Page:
“As one door closes, another door opens,” says Anne Pinkowski, program lead of the Neurodiversity in IT Program. “While it was great to work with Jan Cicero and Ganesh Karkala to take Neurodiversity in IT from pilot to program, I’m extremely excited as we embark on this next phase. As a CIO Council supported program, like all of the IDEAL IT programs, I’m thrilled that Michael Fox, CIO for LBRE, has volunteered to co-sponsor Neurodiversity in IT.”
When asked why Fox volunteered to co-sponsor the program, he responded without hesitation, “I couldn’t say no. My convictions regarding the necessity of the Neurodiversity in IT Program specifically, and the broader topic of diversity, equity, and inclusion made it obvious that I needed to step forward.”
Fox went on to include that “Diversity, equity and inclusion is a multi-dimensional effort that requires the concerted effort of many contributors to achieve benefits for us as individuals, as an institution, and as a society.”
The future of the program
With four contract positions posting in the Stanford Neurodiversity Job Bank (SNJB), and a partnership with Dr. Lawrence Fung, director of the Stanford Neurodiversity Project, the program hopes to find qualified talent from Stanford’s Neurodiverse Candidate Registry. Two contract positions have been posted for a Salesforce software developer and a Java software developer, and two additional roles will follow for a ServiceNow developer and Informa reporting analyst.
With the upcoming expansion of the program, Karkala, Associate Vice President of Enterprise Technology and sponsor of the program reflects, "The individuals within the neurodiversity program constantly amaze me with their hard work, creativity, and unique problem-solving skills. Having them on my team has allowed for a broad range of perspectives that we had not experienced before. I look forward to seeing how Michael and I can further improve this program and facilitate the talent of many more neurodiverse individuals."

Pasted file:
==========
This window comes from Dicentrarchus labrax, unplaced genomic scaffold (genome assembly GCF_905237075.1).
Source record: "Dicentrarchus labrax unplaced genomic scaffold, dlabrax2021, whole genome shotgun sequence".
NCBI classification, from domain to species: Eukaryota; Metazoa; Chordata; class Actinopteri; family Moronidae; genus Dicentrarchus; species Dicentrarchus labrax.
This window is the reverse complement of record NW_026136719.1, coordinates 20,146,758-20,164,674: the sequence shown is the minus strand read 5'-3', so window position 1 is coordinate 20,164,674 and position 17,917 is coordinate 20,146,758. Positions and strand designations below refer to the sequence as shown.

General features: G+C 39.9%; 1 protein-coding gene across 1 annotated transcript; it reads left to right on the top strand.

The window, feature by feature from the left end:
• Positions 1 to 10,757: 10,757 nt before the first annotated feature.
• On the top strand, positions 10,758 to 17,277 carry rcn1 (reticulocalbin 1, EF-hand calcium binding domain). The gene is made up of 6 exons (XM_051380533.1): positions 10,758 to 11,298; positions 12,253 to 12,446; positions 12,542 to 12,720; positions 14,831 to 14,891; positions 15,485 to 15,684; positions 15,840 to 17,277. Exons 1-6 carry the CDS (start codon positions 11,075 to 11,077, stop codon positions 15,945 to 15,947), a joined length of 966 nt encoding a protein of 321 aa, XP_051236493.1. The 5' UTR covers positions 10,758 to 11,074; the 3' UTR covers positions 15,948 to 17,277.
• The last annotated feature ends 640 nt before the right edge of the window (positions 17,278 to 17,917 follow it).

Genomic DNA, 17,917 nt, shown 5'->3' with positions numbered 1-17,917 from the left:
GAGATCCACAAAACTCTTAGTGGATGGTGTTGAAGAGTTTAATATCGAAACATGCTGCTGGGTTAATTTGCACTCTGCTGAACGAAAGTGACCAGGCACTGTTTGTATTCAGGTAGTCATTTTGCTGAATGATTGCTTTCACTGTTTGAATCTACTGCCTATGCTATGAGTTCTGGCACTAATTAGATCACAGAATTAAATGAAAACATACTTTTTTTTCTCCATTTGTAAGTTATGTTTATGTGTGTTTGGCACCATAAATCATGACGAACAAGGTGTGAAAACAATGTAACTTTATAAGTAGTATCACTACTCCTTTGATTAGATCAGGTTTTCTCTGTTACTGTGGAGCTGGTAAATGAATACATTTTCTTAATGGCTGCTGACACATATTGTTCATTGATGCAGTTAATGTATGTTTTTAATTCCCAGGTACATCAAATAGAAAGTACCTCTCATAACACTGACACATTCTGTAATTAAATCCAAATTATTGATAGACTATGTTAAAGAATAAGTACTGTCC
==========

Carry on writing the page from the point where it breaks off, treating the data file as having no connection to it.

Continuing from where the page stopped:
The Neurodiversity in IT Program has inspired Fox in a number of ways: “On a personal level, the program is an opportunity to facilitate employment pathways for neurodiverse individuals who might otherwise be disenfranchised. Professionally, the opportunity to help Stanford effectively access a broader and more diverse talent pool is huge.”
The Neurodiversity in IT Working Group was paused earlier this year due to Covid-19, but will soon resume efforts again. As the program picks up speed, it is seeking additional volunteers in the IT Community who may be interested in serving as mentors and allies to neurodiverse colleagues to help foster a culture of inclusion and respect. If interested, please contact Anne Pinkowski.